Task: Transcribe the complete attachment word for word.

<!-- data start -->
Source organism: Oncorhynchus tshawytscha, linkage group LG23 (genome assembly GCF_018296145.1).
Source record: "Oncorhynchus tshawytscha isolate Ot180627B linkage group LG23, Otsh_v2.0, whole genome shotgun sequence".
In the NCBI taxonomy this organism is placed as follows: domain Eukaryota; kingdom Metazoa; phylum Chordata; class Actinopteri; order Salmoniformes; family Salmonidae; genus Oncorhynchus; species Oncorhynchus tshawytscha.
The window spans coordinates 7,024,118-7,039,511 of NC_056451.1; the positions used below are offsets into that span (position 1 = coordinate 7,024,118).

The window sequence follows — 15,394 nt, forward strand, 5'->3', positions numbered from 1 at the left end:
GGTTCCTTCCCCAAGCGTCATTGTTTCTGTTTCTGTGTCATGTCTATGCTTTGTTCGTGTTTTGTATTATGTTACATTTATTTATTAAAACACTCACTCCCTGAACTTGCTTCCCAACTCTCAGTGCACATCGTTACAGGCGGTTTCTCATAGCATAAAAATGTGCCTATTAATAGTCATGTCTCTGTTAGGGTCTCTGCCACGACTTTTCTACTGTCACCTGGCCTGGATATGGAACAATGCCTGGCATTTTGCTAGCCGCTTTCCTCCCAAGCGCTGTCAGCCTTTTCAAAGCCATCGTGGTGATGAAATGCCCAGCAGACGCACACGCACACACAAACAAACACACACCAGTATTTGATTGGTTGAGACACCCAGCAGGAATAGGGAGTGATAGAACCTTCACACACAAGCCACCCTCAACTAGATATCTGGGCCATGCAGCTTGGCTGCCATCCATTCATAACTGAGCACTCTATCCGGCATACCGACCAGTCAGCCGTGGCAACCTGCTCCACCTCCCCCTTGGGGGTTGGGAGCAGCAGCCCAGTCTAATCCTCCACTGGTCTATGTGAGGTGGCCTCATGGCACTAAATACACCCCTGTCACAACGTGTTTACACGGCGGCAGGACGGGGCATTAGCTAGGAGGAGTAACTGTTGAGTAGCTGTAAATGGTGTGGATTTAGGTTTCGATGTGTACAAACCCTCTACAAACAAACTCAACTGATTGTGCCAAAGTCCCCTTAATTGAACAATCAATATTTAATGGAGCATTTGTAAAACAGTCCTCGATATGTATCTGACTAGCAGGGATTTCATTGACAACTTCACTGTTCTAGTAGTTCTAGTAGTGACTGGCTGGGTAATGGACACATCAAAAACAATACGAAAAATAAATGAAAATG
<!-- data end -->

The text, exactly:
Source organism: Oncorhynchus tshawytscha, linkage group LG23 (genome assembly GCF_018296145.1).
Source record: "Oncorhynchus tshawytscha isolate Ot180627B linkage group LG23, Otsh_v2.0, whole genome shotgun sequence".
In the NCBI taxonomy this organism is placed as follows: domain Eukaryota; kingdom Metazoa; phylum Chordata; class Actinopteri; order Salmoniformes; family Salmonidae; genus Oncorhynchus; species Oncorhynchus tshawytscha.
The window spans coordinates 7,024,118-7,039,511 of NC_056451.1; the positions used below are offsets into that span (position 1 = coordinate 7,024,118).

The window sequence follows — 15,394 nt, forward strand, 5'->3', positions numbered from 1 at the left end:
GGTTCCTTCCCCAAGCGTCATTGTTTCTGTTTCTGTGTCATGTCTATGCTTTGTTCGTGTTTTGTATTATGTTACATTTATTTATTAAAACACTCACTCCCTGAACTTGCTTCCCAACTCTCAGTGCACATCGTTACAGGCGGTTTCTCATAGCATAAAAATGTGCCTATTAATAGTCATGTCTCTGTTAGGGTCTCTGCCACGACTTTTCTACTGTCACCTGGCCTGGATATGGAACAATGCCTGGCATTTTGCTAGCCGCTTTCCTCCCAAGCGCTGTCAGCCTTTTCAAAGCCATCGTGGTGATGAAATGCCCAGCAGACGCACACGCACACACAAACAAACACACACCAGTATTTGATTGGTTGAGACACCCAGCAGGAATAGGGAGTGATAGAACCTTCACACACAAGCCACCCTCAACTAGATATCTGGGCCATGCAGCTTGGCTGCCATCCATTCATAACTGAGCACTCTATCCGGCATACCGACCAGTCAGCCGTGGCAACCTGCTCCACCTCCCCCTTGGGGGTTGGGAGCAGCAGCCCAGTCTAATCCTCCACTGGTCTATGTGAGGTGGCCTCATGGCACTAAATACACCCCTGTCACAACGTGTTTACACGGCGGCAGGACGGGGCATTAGCTAGGAGGAGTAACTGTTGAGTAGCTGTAAATGGTGTGGATTTAGGTTTCGATGTGTACAAACCCTCTACAAACAAACTCAACTGATTGTGCCAAAGTCCCCTTAATTGAACAATCAATATTTAATGGAGCATTTGTAAAACAGTCCTCGATATGTATCTGACTAGCAGGGATTTCATTGACAACTTCACTGTTCTAGTAGTTCTAGTAGTGACTGGCTGGGTAATGGACACATCAAAAACAATACGAAAAATAAATGAAAATG